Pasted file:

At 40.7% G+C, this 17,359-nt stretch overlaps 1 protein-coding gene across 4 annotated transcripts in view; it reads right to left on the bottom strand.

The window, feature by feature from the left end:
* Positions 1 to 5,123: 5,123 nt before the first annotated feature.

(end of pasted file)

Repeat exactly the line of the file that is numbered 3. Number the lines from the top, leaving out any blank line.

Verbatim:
* Positions 1 to 5,123: 5,123 nt before the first annotated feature.